1918: Final Victory and Armistice
Through October 1918, Allied troops advanced quickly through a sequence of successful offensives, and threatened the last German line of retreat. In the first week of November, the British broke through German lines between the Schelde and the Sambre, taking 20,000 prisoners and 450 guns. Having suffered a series of setbacks and defeats, the German forces finally collapsed and agreed to an armistice.
The echoes die, the smoke-clouds thin and pass,
The cannons are, like statues, dumb and cold:
Silent the crosses wait, and in the grass
The spent shells gleam like gold.
All spent he lay and dreamed till the moment came:
Now, waking with a cry, he looks, all wonder
To see the empty sky hurl down no flame:
To hear no crack of thunder.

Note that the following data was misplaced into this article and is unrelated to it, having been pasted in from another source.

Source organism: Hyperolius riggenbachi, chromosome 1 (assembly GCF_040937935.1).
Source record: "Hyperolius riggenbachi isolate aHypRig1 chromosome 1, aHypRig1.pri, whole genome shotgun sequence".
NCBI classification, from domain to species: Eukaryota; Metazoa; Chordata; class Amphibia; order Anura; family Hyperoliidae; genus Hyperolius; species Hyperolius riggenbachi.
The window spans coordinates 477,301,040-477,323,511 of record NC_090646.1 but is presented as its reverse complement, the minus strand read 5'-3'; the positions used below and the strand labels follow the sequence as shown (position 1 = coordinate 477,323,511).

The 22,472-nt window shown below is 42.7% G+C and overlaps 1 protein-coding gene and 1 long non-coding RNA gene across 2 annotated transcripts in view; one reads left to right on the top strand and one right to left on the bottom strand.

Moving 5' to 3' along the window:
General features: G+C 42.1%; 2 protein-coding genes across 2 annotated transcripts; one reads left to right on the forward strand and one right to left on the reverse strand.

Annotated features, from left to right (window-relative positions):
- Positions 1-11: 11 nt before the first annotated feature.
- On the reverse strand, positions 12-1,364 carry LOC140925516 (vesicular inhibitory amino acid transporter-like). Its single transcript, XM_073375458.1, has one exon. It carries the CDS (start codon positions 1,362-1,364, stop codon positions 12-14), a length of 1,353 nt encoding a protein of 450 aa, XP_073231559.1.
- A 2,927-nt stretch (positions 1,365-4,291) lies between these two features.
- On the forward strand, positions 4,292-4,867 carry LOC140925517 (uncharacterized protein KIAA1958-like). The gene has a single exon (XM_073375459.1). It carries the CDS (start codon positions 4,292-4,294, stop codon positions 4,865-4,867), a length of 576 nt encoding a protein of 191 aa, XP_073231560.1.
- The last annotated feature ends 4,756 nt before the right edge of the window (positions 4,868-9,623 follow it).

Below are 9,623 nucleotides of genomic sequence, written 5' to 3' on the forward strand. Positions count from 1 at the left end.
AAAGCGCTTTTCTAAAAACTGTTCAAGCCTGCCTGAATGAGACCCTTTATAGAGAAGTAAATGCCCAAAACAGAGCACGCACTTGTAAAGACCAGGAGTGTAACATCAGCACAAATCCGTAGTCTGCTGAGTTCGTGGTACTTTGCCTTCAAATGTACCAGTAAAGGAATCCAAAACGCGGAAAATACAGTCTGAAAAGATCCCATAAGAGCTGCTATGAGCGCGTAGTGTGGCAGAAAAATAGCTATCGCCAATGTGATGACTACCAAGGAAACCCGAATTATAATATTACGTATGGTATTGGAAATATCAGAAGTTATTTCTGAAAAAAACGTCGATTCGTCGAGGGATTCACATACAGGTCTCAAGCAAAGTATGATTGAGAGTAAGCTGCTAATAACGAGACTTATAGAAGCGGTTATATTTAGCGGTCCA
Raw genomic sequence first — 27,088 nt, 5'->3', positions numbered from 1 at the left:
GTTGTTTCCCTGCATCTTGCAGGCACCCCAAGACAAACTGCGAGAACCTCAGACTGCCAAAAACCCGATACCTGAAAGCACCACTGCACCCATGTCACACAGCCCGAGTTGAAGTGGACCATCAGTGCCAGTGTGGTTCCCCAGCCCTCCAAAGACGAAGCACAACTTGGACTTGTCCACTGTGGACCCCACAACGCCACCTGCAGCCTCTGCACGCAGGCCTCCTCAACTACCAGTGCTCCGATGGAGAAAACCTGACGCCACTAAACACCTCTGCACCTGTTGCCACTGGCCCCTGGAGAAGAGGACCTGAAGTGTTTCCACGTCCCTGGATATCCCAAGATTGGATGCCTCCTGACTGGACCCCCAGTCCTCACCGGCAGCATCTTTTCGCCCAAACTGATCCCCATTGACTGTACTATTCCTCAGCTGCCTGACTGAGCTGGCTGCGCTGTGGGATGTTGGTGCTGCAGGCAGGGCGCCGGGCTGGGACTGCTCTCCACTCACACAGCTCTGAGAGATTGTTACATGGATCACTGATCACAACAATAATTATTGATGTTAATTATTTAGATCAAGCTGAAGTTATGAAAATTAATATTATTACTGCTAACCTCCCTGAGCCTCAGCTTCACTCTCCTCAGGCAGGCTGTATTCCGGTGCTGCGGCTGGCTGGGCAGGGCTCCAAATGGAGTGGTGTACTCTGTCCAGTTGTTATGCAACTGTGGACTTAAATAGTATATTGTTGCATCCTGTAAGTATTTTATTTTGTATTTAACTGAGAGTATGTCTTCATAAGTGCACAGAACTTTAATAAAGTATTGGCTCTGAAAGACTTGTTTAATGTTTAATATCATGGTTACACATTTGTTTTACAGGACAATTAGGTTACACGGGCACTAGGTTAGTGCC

- Henry Weston Pryce, 11 November 1918.
Germany signed armistice no more shooting.
- Diary entry, Sapper Harold Grant, 11 November 1918.
At 11 am on 11 November 1918, the armistice, signed by Germany earlier that morning, came into effect, finally signifying the long-awaited end to the war. As soon as the news was known, cities and towns around Australia erupted into celebrations.
However, for those troops still on active duty in France, the cause for celebration was harder to enjoy, as they were still surrounded by the devastation caused by the war and the memories of all they had been through, and of those who would not be returning.
Colonel Percy Dobson wrote:
It was hard to believe the war was over. Everything was just the same, tired troops everywhere and cold drizzly winter weather- just the same as if the war were still on.
Many soldiers wrote of a sense of numbness. It took several days for the implications of the armistice to sink in, to believe fully that this war was over, and that they had survived, and would soon be returning home to Australia.